This suggestion has much to recommend it, and as it happens, a fuller defense of it can
— and should — be mounted, going beyond the relatively brief remarks that Landsman
himself provided.
First, there is more within Turkish to cite as a source of influence on the development of  image
besides just yo. In particular, there is also the form yok, which basically has an
existential sense (‘there is not’) but which, as an isolated form, means ‘no’, apparently an
emphatic ‘no’ moreover, to judge from the description in Redhouse (1981: s.v.) of its use
as “a refusal to a request or negative answer to a question.” Moreover, the velar final of yok
would have aligned it even more definitively with image (cf., the ancient variant image  , and the
Pontic forms mentioned above), providing a more solid basis for some influence of yok on
the Greek form.
Assuming some role for Turkish yo and yok in the development of  image  provides a ready
explanation for the difficulties alluded to above. The vowel development in the initial
syllable is explained and the accent on that vowel is accounted for as well, inasmuch as both
yo and yok contain an initial accented [o]. Moreover, the shift from clausal negator to free
negation word seen in the development of  image to image  is solved by reference to Turkish
yo/yok, since those forms are used as free negatives in Turkish, so that identifying them with
 image   could have induced a change on the part of Greek speakers in the function of their
corresponding word.
Moreover, there is a wealth of corroborating evidence that makes the positing of Turkish
influence on a wholly plausible solution to the difficulties in the details of the passage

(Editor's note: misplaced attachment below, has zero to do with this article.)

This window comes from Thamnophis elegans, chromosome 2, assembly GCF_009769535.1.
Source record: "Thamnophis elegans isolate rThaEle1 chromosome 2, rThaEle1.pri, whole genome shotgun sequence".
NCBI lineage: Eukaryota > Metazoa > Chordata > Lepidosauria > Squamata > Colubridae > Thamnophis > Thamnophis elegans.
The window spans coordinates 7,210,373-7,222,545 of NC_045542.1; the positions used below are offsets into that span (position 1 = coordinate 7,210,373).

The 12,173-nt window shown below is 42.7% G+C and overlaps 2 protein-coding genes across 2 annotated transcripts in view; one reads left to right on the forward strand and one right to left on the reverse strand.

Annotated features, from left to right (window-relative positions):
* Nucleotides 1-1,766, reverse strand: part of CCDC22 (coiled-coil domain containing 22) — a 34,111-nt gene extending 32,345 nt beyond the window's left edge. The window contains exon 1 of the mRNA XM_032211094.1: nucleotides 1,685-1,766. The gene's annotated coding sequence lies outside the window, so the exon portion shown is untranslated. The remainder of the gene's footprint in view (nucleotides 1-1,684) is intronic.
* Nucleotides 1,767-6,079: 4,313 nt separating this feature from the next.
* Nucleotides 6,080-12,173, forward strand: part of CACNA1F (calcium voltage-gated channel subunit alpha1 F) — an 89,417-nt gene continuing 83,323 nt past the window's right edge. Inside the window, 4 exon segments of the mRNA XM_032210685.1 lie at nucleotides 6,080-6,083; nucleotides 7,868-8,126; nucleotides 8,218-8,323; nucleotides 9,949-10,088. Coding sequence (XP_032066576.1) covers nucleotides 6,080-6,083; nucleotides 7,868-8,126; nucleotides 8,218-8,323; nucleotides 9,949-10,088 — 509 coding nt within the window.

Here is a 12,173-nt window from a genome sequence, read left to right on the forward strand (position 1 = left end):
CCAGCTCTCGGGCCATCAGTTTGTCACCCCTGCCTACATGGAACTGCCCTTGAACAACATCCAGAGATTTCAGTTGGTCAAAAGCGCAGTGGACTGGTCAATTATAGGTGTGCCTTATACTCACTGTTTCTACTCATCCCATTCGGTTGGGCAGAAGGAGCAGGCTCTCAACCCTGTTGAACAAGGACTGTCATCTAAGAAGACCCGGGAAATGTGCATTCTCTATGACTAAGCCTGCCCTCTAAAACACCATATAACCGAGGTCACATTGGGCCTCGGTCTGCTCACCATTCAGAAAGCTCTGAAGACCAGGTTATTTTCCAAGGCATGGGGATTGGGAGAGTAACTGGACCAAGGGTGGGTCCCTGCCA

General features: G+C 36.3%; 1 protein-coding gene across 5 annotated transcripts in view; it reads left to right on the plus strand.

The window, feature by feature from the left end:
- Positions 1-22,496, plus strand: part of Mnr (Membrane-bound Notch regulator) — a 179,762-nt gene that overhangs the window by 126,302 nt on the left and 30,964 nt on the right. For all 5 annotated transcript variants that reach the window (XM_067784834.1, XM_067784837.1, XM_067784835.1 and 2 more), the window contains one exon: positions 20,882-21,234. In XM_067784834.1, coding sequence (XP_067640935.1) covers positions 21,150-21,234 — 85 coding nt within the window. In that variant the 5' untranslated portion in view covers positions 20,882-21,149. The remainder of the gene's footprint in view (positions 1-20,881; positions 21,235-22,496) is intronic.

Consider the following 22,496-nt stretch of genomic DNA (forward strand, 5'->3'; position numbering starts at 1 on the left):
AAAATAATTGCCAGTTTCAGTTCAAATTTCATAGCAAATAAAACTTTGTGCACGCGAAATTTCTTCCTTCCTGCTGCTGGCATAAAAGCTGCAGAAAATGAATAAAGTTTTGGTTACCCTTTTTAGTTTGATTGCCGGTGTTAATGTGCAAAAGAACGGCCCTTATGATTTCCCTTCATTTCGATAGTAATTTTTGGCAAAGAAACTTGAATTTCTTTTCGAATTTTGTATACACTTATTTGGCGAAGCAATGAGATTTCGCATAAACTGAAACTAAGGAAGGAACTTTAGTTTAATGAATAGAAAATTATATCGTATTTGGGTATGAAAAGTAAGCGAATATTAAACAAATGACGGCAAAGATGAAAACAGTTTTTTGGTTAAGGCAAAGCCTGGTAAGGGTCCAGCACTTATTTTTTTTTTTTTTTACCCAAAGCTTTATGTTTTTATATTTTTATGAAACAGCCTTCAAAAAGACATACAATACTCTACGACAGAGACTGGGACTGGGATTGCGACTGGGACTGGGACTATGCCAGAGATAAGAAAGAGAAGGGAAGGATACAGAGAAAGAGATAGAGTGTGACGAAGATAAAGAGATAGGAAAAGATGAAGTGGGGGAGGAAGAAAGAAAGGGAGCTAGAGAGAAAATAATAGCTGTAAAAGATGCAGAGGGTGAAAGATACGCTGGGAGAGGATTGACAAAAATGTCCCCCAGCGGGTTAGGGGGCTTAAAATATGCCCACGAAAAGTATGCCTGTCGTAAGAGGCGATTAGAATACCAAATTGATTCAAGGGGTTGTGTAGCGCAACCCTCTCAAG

from image .
First, despite what Landsman says about speakers showing a “reluctance” to  borrowing negatives, there are several examples that show just that in the Hellenic milieu — and see section 4 below for additional support from Slavic — including the Tsakonian




5. Conclusion
Besides what the foregoing suggests about developments with negation in Greek and
about language contact in the Balkans, a couple of points of general interest regarding
language contact emerge from these case-studies. In particular, lexical borrowing and
grammatical borrowing can be taken to be essentially the same mechanism, with
grammatical effects thus being secondary, language-internal, developments only indirectly
caused by borrowing. Also, it must be acknowledged that the effects of language contact
can be pervasive, even with so highly grammatical a part of a language as negation, which
might be otherwise considered to be resistant to contact-induced change; this result is in
keeping with Thomason & Kaufman 1988’s claim that there are no linguistic constraints on
the outcome of language contact .


Brian D. Joseph





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